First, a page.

This week we reported on an email offering £70 to do a survey that looked like it was sent by Facebook. The social media giant said it was a scam.
That reply came when This is Money contacted Facebook. We were told that it was a scam and as such, to report it to its scam centre.
But then a day later something strange happened: Facebook got back in touch with a U-turn – the email was genuine after all.
Not a scam: We incorrectly said an email sent by Facebook the other day was a scam – after being told it was by the social media website
That’s a pretty embarrassing state of affairs for Facebook – and it’s disappointing for This is Money because it means that we reported something we had told was true, only to discover that wasn’t the case.
So, how did this all happen and what does it say about how difficult everyday people find it to tell scammers and genuine messages apart?
The email in question, asking me to take part in a survey, was sent to me on my personal Hotmail address.
I then forwarded it on to Facebook because I was unsure whether it was genuine or not and I wanted its press office to investigate. After all, chances were that if I had got this then so would many other people.
However, another part of me treated it with caution. I treat all unsolicited emails sent to me in the same manner, especially those offering £70 for doing a survey.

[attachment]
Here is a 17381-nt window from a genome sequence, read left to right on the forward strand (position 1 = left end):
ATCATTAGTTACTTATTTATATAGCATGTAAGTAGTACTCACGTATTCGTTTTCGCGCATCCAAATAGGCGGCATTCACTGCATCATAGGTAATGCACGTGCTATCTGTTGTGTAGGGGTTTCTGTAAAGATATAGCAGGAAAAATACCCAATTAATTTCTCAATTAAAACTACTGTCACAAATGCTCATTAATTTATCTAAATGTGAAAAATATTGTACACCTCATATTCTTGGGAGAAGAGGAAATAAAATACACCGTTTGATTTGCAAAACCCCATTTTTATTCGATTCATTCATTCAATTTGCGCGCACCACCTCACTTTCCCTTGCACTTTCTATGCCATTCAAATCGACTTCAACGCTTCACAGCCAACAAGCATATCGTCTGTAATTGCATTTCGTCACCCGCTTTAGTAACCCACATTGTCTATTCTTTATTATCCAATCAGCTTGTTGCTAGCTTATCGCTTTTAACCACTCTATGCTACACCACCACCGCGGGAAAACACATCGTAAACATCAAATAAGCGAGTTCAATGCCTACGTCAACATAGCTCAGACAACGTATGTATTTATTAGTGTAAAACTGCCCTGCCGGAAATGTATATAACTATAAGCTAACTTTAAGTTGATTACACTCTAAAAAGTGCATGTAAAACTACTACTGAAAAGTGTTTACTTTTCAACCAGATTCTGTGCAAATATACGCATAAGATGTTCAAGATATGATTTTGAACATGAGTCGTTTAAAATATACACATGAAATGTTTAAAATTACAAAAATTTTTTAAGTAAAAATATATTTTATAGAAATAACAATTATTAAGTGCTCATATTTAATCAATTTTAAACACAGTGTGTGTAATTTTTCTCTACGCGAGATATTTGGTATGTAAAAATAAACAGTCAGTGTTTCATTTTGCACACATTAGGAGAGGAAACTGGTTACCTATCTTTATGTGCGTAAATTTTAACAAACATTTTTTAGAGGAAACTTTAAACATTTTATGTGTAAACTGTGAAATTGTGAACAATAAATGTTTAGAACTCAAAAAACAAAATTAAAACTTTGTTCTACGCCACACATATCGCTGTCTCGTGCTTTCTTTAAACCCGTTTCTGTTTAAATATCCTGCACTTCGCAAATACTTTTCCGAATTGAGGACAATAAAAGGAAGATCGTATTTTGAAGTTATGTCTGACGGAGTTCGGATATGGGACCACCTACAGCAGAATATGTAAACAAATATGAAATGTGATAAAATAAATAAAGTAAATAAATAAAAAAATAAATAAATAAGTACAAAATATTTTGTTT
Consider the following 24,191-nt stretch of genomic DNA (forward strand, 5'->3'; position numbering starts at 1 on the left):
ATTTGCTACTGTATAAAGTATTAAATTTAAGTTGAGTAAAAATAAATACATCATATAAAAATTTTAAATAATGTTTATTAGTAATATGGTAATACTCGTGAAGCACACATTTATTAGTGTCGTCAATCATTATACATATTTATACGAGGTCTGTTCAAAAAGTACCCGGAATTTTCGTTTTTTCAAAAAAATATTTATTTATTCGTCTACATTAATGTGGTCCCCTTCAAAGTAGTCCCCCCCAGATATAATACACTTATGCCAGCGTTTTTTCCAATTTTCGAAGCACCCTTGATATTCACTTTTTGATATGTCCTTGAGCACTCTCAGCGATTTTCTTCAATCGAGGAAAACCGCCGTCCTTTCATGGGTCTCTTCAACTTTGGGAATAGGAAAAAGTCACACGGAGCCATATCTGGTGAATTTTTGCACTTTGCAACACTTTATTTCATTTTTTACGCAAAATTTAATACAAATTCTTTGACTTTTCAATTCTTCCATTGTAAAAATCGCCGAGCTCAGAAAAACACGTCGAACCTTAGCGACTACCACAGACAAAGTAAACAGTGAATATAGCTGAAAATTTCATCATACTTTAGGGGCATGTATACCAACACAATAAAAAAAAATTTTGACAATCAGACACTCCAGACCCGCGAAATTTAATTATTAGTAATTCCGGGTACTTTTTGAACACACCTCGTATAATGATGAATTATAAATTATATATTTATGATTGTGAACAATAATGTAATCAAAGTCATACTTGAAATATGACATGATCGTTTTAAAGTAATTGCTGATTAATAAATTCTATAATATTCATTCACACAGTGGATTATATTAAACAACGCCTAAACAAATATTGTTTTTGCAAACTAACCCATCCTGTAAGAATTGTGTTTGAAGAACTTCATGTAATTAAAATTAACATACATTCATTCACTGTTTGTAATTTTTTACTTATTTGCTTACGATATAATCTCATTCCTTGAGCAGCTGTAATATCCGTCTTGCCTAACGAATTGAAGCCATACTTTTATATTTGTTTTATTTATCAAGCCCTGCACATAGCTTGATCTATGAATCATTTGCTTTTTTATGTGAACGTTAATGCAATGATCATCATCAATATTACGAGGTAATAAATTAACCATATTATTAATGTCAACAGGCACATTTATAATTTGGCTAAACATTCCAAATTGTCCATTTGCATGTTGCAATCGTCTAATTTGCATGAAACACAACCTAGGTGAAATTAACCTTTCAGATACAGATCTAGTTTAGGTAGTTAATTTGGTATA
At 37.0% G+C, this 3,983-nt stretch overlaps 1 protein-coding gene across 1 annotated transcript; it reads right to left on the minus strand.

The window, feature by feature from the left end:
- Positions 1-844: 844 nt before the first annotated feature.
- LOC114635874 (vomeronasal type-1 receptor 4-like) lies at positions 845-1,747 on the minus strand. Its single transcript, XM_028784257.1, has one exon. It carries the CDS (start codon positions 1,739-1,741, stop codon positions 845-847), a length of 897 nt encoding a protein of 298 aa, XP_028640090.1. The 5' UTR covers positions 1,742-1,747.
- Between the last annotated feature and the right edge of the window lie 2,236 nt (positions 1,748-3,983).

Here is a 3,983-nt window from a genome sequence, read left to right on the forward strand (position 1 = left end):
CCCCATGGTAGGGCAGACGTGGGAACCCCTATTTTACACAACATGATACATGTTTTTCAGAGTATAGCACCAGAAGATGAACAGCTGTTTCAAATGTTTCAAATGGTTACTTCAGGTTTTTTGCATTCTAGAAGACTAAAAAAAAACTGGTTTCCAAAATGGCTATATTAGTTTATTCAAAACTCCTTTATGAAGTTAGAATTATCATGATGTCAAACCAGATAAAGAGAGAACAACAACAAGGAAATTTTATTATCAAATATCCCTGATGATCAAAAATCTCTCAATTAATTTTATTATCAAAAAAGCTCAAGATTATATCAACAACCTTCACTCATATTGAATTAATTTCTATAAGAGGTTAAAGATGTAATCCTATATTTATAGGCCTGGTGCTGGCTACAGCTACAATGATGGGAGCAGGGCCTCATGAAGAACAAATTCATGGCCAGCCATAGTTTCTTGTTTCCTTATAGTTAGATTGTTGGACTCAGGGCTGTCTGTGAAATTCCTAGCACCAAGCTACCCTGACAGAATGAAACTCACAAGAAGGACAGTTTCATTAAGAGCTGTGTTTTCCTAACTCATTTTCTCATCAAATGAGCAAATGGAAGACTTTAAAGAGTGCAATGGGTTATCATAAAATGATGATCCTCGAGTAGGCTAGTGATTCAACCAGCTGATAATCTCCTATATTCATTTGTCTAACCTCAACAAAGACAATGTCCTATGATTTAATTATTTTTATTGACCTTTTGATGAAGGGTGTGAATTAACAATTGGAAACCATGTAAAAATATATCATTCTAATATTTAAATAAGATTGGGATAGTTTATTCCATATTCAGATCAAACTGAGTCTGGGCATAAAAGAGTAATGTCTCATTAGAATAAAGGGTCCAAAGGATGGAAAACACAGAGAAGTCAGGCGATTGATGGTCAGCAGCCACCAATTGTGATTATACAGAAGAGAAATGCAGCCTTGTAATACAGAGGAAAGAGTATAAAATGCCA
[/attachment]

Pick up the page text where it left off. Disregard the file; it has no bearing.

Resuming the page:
Clicking on links in emails can be a recipe for disaster, including the ‘unsubscribe’ part at the bottom.
Hovering the cursor over the ‘click here’ link on the email showed a URL that I didn’t like the look of – and I wasn’t willing to click it to find out.
The email in question – and the link that comes up when you hover over ‘click here’
Fraudsters use hyperlinks in email contact to install malware or siphon personal information – or both.
Criminal gangs use malware to compromise customers’ security and personal details. Malware has been most prominent on PCs and laptops, but criminals now also target smartphones.
For that reason, I wanted confirmation from Facebook as to whether it was genuine or not. Not a difficult request.
I was told that it was a scam – and so we ran the story to warn people, with a headline asking: is this one of the most convincing scams yet?
A day later, the same spokesman got back to me and said that actually, this is a genuine email – a complete U-turn on what was said previously.
I have been reporting on fraud and scams for a number of years, and in cases like these, it is important to highlight to our readers the latest scams doing the rounds.
We set up our beat the scammers section of the website in 2016.
It turns out that I really had been selected to undertake a survey and that Angelica Agbukor is a genuine employee. I could potentially turn up later in July, take the survey and receive a £70 Amazon voucher.
This once again highlights quite how difficult it is to spot genuine or fake emails and messages – even for the press office of a huge global firm like Facebook.
For anyone wanting to check with firms whether email correspondence or not is real, it is potentially a hard task. You might be fobbed off with the incorrect information.
Two years ago, I wrote a column with the headline: spotting fake e-mails in your inbox can be a minefield.
It appears that not much has changed.